The following abbreviated syntax is available for creating a stored procedure; see the Oracle Database XE documentation for a complete definition:
CREATE [OR REPLACE] PROCEDURE procedure_name ([parameter[, ...]])
The following is used to create a stored function:
CREATE [OR REPLACE] FUNCTION function_name ([parameter[, ...]])
Finally, you create and use anonymous PL/SQL blocks as follows:
TheDECLARE section is optional regardless of whether you are writing a procedure, a function, or an anonymous block. As you can infer from the syntax, you cannot pass variables, return variables, or reference the block from any other procedure or function; you can, however, save the block in a text file and retrieve it from the SQL Commands interface or embed the block within another stored function or procedure.
In this example, you use the SQL Commands interface to calculate an employee’s salary after two consecutive 10 percent raises. Figure 36-1 shows the anonymous block itself and the results after you click the Run button.
Although you could obtain the results in Figure 36-1 by using one or more SQL statements, the advantages of using PL/SQL are evident. The list of steps you use to obtain your results is easy to understand, and the output from the block would be difficult to obtain using just SQL commands. Note the embedded procedure call toDBMS_OUTPUT.PUT_LINE. This predefined stored procedure is included with your installation of Oracle Database XE that produces text output from your procedures. We show you more examples of calling procedures from within a procedure later in this chapter in the section “Creating and Using a Stored Function.”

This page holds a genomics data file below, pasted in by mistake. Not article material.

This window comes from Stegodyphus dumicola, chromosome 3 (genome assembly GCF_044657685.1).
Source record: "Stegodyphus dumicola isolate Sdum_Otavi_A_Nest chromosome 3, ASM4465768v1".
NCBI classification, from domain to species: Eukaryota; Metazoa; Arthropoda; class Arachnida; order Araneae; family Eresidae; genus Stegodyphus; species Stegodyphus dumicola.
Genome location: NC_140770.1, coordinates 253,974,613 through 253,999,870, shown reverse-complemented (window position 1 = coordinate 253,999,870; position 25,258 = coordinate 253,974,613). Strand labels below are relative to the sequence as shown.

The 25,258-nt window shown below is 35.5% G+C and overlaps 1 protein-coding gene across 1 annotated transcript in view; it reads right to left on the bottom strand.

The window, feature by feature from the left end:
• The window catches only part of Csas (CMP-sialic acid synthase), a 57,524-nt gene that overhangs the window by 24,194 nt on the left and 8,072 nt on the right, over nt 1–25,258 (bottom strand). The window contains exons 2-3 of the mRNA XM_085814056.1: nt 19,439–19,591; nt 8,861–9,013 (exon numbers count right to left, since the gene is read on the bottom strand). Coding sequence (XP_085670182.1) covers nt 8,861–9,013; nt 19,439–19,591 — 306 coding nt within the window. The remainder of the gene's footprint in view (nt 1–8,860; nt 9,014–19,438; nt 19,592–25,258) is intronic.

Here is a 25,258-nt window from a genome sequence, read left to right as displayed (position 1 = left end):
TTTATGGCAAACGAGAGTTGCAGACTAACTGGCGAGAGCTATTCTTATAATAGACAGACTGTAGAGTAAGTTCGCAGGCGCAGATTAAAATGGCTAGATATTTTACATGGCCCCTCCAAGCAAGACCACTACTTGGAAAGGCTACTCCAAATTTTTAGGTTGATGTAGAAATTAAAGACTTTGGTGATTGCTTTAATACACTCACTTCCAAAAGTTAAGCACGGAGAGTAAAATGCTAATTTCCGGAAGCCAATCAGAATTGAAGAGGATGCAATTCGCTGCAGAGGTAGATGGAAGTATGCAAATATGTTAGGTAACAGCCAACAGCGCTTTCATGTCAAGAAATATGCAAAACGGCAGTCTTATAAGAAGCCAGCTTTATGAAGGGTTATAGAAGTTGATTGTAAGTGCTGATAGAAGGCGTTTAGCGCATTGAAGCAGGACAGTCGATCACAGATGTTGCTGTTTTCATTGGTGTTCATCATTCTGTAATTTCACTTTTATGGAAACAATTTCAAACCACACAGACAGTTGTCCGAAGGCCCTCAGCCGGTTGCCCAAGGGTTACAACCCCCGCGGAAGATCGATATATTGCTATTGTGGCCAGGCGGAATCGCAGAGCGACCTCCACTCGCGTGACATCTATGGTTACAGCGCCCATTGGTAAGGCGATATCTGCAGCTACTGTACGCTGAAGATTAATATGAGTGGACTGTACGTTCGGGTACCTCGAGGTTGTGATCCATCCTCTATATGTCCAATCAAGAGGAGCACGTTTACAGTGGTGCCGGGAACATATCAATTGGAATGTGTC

The other advantage of using an anonymous block is clear only if you look at the output lineStatement Processed. When you click the Run button, the entire block is sent to Oracle for processing as a unit; you see the results after Oracle executes the block. This minimizes the network traffic to and from the Oracle server in contrast to sending SQL commands one at a time.
For our second introductory example, let’s create a simple stored procedure that returns the static stringHello, World:
create or replace procedure say_hello as begin
You don’t need to pass any parameters; the procedure already has the text to print. Note theOR REPLACEclause; if the procedure already exists, it will be replaced. If you do not specifyOR REPLACEand the procedure already exists, you will get an error message and the procedure is not replaced.
Now execute the procedure using the following command:
Note that from the SQL Commands interface, you must use an anonymous block to call a stored procedure. Executing this procedure within the anonymous block returns the following output:
In contrast to the previous example, once you create the procedure, you can call it repeatedly from different sessions without sending the procedure definition each time.
Please check back for the next part of this series.
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